(Originally appeared on danieljhogan.com)

There's a Bone in My Soup, 1.1.12
I base my success as a cook on my not having poisoned or killed myself yet.

Recently, my safety streak just about came to a disastrous end—all because of a bowl of soup. I enjoy making soup in my slow cooker—you just dump in the ingredients and leave it alone.

Simple, right? When I cook, I have a sort of sixth sense about what I should, or should not, include in a recipe, and it typically never fails (although it did lead to my infamous BBQ Bay Leaf Stir-Fry Pasta).

My Cooky Sense tingled while I threw chunks of veggies and scoops of lentils into the slow cooker. In my freezer, I had bones from a rotisserie chicken. I took a page from the Carl Weathers School of Cooking (as seen in Arrested Development), and kept the bones, because, to paraphrase Carl, there was still plenty of meat on the bones and could be used to get “a stew goin’.”

I pulled the collection of bones from my freezer, which resembled something from The Thing (the old The Thing, not the new The Thing), and hurled a few into the slow cooker.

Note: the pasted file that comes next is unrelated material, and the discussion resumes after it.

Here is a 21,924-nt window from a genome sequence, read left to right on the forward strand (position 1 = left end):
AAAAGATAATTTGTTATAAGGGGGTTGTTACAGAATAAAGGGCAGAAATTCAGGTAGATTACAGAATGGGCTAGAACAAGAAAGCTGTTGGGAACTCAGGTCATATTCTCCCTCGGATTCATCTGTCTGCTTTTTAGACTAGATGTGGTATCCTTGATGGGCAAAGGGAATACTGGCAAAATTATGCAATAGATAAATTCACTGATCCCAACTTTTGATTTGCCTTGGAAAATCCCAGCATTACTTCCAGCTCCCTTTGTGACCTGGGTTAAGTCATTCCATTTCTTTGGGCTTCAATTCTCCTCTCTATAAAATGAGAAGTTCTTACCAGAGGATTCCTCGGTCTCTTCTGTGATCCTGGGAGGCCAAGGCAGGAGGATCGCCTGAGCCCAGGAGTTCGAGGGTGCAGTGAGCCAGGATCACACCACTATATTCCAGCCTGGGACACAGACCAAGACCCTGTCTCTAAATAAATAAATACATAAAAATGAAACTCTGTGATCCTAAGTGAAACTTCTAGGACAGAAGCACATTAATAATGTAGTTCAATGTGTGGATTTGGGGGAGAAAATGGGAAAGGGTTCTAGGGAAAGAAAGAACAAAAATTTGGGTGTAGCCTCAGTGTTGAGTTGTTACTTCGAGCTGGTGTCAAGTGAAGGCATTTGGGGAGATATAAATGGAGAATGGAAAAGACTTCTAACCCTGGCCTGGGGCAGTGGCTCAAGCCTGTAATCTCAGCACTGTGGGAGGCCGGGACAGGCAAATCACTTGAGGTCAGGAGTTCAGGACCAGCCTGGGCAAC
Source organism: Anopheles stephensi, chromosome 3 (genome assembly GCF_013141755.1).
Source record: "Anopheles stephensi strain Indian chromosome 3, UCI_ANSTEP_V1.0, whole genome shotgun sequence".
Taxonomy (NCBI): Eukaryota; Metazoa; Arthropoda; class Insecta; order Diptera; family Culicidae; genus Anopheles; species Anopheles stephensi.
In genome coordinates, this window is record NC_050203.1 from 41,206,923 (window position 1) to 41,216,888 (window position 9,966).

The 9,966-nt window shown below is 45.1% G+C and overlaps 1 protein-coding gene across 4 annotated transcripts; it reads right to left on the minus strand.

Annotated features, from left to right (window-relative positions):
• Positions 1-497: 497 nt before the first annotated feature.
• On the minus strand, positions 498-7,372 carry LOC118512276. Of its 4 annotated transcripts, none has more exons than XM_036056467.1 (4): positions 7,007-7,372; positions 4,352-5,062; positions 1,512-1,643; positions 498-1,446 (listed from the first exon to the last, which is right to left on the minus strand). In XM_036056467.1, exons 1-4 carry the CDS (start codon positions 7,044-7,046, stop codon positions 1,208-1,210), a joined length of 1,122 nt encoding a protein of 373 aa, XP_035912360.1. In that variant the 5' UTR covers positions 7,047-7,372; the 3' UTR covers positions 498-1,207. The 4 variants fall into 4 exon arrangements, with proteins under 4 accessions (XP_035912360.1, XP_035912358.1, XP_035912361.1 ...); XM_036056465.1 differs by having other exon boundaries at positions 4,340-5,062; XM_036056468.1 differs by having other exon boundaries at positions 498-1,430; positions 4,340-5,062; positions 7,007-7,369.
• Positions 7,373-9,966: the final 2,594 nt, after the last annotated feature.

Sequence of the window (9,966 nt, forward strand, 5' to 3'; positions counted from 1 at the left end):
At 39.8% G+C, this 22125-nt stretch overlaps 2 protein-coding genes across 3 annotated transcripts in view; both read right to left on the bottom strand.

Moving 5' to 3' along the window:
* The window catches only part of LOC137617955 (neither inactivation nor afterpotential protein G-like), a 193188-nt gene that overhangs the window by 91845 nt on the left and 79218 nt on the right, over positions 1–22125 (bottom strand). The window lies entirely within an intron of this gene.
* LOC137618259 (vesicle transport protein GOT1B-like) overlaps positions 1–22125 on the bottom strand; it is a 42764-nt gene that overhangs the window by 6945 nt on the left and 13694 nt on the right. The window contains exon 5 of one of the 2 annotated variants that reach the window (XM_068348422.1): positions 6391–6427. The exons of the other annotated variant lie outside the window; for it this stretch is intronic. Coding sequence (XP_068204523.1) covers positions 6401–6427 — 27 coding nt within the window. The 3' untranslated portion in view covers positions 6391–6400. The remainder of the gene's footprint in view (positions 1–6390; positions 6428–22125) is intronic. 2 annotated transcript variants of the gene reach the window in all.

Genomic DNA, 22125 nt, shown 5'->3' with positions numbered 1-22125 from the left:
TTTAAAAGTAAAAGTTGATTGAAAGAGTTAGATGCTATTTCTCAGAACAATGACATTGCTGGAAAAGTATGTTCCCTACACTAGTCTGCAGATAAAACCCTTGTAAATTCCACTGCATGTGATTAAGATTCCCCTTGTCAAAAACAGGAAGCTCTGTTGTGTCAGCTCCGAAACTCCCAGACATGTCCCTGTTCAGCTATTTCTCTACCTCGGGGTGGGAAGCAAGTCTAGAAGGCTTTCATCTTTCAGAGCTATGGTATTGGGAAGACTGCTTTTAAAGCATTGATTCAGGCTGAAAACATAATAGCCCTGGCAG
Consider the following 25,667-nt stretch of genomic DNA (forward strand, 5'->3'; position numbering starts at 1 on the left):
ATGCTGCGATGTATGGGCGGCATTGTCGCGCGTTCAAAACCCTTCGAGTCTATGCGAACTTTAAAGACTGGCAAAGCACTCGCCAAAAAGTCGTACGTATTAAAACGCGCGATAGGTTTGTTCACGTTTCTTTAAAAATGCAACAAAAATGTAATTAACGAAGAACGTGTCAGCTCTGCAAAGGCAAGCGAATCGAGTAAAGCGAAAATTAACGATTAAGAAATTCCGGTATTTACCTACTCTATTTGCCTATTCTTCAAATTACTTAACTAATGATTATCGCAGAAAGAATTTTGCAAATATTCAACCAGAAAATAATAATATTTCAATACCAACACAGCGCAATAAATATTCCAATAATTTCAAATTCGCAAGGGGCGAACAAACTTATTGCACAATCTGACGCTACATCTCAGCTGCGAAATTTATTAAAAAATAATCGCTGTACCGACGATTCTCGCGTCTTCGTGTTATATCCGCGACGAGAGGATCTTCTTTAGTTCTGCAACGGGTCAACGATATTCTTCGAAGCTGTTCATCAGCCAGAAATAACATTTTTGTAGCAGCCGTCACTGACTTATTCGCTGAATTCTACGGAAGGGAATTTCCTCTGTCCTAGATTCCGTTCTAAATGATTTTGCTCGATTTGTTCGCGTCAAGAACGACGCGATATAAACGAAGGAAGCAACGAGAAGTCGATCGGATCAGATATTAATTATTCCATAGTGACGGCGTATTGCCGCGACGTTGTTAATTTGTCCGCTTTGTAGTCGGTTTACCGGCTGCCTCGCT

After a few hours my soup, like a Kardashian marriage, was finished. Each spoonful tasted great, and also brought me closer to my own doom. I was watching Burn Notice an educational program while eating, so my eyes were not on the contents of my spoon.

Then I felt it (no, not presence of my old master)—something like a rock in my mouth, which rolled its way to the back of my throat. I hacked and gagged, and after a spit-take any Stooge would be proud of, a chunk of bone sailed across the room and plinked against my TV screen.

While I had meant to only use the larger leg bones, I had apparently grabbed a few of the smaller, easier to swallow bones too. In this case, a vertebra—and thankfully, a chicken vertebra (you never know).

I told this story to Stephanie [girlfriend – Ed.], and she merely shook her head, as she is prone to do when I explain Anything to her. “Why didn’t you just boil the bones in a separate pot and pour the liquid in the soup?”

I only shrugged, and went to work de-boning the remaining gallon of soup.

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Daniel J. Hogan can use all the extra backbone he can get. Follow him on Twitter, @danieljhogan.

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Daniel J. Hogan is a geeky cartoonist and writer living in Michigan. Daniel is available for freelance writing and cartooning commissions (Contact Daniel). This post contains affiliate links, unless it doesn't.

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